The euro may be beleaguered. Problems may be brewing in the USA. But fund flow statistics released today by the German and UK fund associations, the BVI and IMA, covering November 2010 provide some reasons to be cheerful as the New Year gets into full swing.
German investment funds attracted net inflows of €8.7bn in November last year, according to the BVI. This was less than the previous month (€9.7bn) and less than November 2009 (€9.6bn), but it was a positive number that contributed to considerably rosier year-to-date figures for 2010 than the German fund industry has seen for a while.
Overall, German investment funds pulled in net flows of €80.9bn between January and November 2010, compared with €43.6bn during the same period in 2009 and a deficit of -€18.5bn in 2008. According to the BVI, the January to November 2010 net inflows to German investment were also about the average figure in 2000-2009 of €63.3bn.
A large part of these flows were attributable to institutional investors allocating money to Spezialfonds, a vehicle specifically designed for the institutional market. For the period January to November 2010, Spezialfonds attracted net inflows of €61.1bn, while the figure for retail funds was €22.6bn.
The UK was also in positive territory in November 2010, though the British showed a less spectacular improvement than the Germans. UK net sales (retail only) in November 2010 totalled £1.4bn (€1.7bn) – below the monthly average of £2bn (€2.4bn) seen over the past 12 months. For the period January to November 2010, net sales were £21.4bn (€25.3bn) compared with £23.7bn (€26.1bn) the previous year, when January to November sales reached a record amount.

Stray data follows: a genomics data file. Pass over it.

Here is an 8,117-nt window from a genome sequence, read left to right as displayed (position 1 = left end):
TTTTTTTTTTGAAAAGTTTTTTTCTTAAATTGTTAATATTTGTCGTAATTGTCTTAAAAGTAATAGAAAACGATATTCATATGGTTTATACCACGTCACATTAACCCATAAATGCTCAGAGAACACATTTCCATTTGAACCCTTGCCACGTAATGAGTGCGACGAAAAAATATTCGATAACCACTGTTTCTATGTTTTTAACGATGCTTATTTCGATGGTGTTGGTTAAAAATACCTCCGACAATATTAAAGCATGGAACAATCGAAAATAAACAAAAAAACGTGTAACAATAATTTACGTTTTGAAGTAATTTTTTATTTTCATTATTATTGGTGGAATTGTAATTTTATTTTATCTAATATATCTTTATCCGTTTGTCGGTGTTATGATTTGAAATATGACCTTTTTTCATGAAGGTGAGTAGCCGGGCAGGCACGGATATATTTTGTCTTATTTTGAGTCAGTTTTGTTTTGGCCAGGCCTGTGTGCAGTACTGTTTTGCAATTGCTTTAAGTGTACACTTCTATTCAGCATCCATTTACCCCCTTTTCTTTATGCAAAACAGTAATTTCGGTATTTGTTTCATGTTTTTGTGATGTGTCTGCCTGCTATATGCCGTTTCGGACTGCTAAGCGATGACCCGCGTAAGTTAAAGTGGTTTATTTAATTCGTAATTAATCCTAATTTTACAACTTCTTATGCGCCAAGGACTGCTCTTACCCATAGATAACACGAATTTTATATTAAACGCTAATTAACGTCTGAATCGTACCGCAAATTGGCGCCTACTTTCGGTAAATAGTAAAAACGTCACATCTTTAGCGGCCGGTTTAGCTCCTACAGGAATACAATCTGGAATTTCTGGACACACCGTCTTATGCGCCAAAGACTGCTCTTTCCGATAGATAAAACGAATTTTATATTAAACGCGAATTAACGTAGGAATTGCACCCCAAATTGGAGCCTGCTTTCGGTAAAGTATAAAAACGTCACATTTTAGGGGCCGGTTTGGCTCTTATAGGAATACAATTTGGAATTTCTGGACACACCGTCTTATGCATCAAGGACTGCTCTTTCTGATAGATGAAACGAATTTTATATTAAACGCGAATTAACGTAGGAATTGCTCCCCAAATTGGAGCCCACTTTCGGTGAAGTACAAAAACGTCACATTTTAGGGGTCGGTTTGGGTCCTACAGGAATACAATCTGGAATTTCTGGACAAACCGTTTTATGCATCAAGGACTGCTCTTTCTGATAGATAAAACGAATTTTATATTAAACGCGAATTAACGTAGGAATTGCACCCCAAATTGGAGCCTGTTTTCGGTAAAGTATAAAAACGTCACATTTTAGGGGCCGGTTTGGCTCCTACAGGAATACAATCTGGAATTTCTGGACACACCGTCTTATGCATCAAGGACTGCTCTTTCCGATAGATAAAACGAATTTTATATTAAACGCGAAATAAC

In terms of investment choices, net sales of commodity funds reached £208m in the UK in November 2010 – the highest level on on record – while the global emerging markets sector was the best selling sector for the second month running.
“Investors continue to seek diversification,” said Richard Saunders, chief executive of the IMA. “In November there was continued appetite for funds with a global scope, and commodity funds also experienced their highest ever inflows. But all the main asset classes have been popular in 2010, during which investors have consistently added to their portfolios.”
In Germany, meanwhile, equity fund investors showed a preference for German equity funds in November 2010, though the clear year-to-date equity favourite was global funds. Over the 11 months to November 2010 bond funds outstripped equity funds in terms of net sales by €11.5bn to €8.8bn. However, in November 2010 this trend was reversed with equity funds attracting net inflows of €2.5bn, while bond funds net redemptions of -€892.5m.
Fiona Rintoul. editorial director
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